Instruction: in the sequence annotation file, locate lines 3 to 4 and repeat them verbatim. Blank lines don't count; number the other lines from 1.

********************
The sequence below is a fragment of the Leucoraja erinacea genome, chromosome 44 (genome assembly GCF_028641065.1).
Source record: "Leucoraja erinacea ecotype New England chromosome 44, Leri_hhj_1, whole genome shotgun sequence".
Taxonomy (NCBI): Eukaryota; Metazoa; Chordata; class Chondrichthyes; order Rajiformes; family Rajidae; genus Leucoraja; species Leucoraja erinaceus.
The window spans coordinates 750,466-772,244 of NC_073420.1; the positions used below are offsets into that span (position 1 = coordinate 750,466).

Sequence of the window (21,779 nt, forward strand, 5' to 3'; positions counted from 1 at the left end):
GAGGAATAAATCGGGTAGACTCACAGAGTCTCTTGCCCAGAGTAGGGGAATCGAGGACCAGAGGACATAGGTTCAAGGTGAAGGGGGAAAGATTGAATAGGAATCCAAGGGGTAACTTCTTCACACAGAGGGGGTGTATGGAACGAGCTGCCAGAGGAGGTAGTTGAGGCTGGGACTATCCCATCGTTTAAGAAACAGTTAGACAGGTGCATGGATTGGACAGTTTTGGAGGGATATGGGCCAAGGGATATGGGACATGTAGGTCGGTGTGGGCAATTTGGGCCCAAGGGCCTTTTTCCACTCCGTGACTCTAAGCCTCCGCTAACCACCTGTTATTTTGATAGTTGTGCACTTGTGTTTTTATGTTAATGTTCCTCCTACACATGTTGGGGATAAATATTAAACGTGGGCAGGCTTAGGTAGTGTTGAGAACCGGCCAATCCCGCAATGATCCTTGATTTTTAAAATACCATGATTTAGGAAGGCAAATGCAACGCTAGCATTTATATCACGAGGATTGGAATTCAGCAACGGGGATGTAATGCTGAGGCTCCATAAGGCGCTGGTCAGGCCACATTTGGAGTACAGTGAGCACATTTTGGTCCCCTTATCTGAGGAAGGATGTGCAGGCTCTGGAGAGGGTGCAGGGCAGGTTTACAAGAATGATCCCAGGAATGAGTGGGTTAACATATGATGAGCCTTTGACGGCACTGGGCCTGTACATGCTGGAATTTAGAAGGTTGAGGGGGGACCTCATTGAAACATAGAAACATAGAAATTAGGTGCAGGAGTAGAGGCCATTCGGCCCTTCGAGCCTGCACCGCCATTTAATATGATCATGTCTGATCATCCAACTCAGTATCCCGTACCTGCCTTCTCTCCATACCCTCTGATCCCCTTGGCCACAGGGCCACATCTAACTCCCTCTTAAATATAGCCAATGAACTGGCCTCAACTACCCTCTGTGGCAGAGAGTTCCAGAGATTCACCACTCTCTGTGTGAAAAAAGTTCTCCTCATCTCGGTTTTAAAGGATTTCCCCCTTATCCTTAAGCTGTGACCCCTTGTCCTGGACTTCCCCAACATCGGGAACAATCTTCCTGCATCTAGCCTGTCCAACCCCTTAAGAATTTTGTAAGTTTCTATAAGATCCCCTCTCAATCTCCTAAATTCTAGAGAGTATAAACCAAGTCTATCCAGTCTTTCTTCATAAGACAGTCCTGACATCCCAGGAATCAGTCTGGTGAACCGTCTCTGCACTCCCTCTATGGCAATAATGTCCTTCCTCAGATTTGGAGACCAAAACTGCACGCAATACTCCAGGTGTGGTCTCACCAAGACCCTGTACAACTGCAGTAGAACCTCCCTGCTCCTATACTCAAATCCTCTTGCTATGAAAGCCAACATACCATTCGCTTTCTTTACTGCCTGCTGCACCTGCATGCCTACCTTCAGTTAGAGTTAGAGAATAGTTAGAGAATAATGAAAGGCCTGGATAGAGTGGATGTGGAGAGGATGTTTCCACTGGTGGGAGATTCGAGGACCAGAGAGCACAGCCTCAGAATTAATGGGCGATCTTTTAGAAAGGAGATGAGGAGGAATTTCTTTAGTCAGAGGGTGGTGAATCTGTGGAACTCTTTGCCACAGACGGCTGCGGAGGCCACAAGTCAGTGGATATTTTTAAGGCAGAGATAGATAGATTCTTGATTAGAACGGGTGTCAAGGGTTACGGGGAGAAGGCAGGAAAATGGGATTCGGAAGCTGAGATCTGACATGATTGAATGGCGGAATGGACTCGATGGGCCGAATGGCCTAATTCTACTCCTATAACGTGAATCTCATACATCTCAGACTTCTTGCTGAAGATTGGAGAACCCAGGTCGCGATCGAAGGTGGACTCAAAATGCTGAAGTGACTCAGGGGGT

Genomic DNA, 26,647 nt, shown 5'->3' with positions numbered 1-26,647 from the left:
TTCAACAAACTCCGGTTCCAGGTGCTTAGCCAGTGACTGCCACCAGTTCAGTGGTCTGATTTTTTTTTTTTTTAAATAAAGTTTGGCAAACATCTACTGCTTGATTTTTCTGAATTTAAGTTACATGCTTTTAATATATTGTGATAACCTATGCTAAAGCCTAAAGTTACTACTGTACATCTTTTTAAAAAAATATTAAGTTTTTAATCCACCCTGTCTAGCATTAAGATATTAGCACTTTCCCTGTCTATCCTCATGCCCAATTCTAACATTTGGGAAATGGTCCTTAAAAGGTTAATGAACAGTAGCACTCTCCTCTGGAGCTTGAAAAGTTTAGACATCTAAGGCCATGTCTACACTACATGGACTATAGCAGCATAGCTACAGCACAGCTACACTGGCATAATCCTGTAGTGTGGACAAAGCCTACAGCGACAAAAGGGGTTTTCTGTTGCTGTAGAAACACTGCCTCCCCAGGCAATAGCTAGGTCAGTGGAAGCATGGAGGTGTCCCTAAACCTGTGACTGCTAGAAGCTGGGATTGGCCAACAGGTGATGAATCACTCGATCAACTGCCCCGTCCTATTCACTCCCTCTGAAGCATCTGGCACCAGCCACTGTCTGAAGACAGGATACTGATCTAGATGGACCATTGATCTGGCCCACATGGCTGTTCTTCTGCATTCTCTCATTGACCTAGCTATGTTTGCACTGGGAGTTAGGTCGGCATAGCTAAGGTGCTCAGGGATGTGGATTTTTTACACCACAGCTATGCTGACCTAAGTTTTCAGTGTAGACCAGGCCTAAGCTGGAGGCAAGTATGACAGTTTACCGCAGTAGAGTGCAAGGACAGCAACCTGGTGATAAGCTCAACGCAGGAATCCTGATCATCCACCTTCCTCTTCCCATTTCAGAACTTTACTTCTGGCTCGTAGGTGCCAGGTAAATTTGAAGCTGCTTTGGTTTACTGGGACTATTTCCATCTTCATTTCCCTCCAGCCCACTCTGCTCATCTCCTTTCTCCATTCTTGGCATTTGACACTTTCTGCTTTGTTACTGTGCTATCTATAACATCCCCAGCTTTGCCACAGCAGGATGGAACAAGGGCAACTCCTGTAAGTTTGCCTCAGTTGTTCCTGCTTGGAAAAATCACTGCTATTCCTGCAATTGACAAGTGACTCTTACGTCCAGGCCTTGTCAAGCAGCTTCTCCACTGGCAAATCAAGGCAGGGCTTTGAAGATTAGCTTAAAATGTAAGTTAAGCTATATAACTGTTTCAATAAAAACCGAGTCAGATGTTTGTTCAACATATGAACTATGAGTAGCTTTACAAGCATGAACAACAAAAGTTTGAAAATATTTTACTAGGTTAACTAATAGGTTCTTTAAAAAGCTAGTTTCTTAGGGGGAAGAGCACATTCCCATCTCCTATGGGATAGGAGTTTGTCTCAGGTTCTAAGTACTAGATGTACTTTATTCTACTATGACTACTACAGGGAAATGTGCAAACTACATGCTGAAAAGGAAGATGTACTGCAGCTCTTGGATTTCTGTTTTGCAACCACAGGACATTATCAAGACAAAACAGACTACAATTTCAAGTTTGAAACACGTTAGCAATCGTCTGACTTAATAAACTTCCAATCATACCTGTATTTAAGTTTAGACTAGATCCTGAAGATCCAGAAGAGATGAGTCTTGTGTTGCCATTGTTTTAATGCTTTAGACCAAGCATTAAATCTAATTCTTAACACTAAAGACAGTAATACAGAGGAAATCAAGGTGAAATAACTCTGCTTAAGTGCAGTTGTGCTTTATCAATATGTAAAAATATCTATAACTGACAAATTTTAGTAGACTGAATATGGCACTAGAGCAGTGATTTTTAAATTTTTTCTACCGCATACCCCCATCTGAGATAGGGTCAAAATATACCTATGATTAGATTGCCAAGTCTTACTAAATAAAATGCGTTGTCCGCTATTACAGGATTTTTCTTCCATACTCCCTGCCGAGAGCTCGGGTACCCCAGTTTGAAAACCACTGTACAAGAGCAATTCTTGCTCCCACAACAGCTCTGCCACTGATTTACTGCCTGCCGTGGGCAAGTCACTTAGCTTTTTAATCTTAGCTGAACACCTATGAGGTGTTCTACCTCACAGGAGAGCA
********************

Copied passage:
Taxonomy (NCBI): Eukaryota; Metazoa; Chordata; class Chondrichthyes; order Rajiformes; family Rajidae; genus Leucoraja; species Leucoraja erinaceus.
The window spans coordinates 750,466-772,244 of NC_073420.1; the positions used below are offsets into that span (position 1 = coordinate 750,466).